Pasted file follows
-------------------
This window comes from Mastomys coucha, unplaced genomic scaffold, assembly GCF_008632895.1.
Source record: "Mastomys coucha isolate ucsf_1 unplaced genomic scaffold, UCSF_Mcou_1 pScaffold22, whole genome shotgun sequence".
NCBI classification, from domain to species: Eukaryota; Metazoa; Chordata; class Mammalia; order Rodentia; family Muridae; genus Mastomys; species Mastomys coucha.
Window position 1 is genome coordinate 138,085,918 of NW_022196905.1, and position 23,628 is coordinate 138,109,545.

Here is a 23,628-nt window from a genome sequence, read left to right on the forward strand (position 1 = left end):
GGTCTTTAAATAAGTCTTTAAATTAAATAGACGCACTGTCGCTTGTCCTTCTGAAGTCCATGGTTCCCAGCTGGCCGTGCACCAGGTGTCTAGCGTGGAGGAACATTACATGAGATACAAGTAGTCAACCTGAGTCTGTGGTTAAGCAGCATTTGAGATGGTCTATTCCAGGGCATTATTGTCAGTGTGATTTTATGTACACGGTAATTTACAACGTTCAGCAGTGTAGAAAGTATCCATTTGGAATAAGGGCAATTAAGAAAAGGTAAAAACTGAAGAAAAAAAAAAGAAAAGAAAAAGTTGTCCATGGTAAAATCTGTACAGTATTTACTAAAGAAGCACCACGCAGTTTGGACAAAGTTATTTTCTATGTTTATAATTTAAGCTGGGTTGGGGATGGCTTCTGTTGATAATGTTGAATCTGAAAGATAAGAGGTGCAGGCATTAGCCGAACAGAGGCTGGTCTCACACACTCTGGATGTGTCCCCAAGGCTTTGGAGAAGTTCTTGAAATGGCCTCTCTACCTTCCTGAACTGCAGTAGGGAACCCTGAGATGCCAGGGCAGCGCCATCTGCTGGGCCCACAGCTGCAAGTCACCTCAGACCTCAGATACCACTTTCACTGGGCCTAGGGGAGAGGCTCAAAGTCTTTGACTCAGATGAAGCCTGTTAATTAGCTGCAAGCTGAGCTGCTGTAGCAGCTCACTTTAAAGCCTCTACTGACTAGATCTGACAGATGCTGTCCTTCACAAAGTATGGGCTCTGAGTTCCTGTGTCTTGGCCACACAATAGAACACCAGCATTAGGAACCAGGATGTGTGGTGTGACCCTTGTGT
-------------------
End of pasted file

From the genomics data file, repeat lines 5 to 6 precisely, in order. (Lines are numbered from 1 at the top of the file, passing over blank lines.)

Here is a 23,628-nt window from a genome sequence, read left to right on the forward strand (position 1 = left end):
GGTCTTTAAATAAGTCTTTAAATTAAATAGACGCACTGTCGCTTGTCCTTCTGAAGTCCATGGTTCCCAGCTGGCCGTGCACCAGGTGTCTAGCGTGGAGGAACATTACATGAGATACAAGTAGTCAACCTGAGTCTGTGGTTAAGCAGCATTTGAGATGGTCTATTCCAGGGCATTATTGTCAGTGTGATTTTATGTACACGGTAATTTACAACGTTCAGCAGTGTAGAAAGTATCCATTTGGAATAAGGGCAATTAAGAAAAGGTAAAAACTGAAGAAAAAAAAAAGAAAAGAAAAAGTTGTCCATGGTAAAATCTGTACAGTATTTACTAAAGAAGCACCACGCAGTTTGGACAAAGTTATTTTCTATGTTTATAATTTAAGCTGGGTTGGGGATGGCTTCTGTTGATAATGTTGAATCTGAAAGATAAGAGGTGCAGGCATTAGCCGAACAGAGGCTGGTCTCACACACTCTGGATGTGTCCCCAAGGCTTTGGAGAAGTTCTTGAAATGGCCTCTCTACCTTCCTGAACTGCAGTAGGGAACCCTGAGATGCCAGGGCAGCGCCATCTGCTGGGCCCACAGCTGCAAGTCACCTCAGACCTCAGATACCACTTTCACTGGGCCTAGGGGAGAGGCTCAAAGTCTTTGACTCAGATGAAGCCTGTTAATTAGCTGCAAGCTGAGCTGCTGTAGCAGCTCACTTTAAAGCCTCTACTGACTAGATCTGACAGATGCTGTCCTTCACAAAGTATGGGCTCTGAGTTCCTGTGTCTTGGCCACACAATAGAACACCAGCATTAGGAACCAGGATGTGTGGTGTGACCCTTGTGT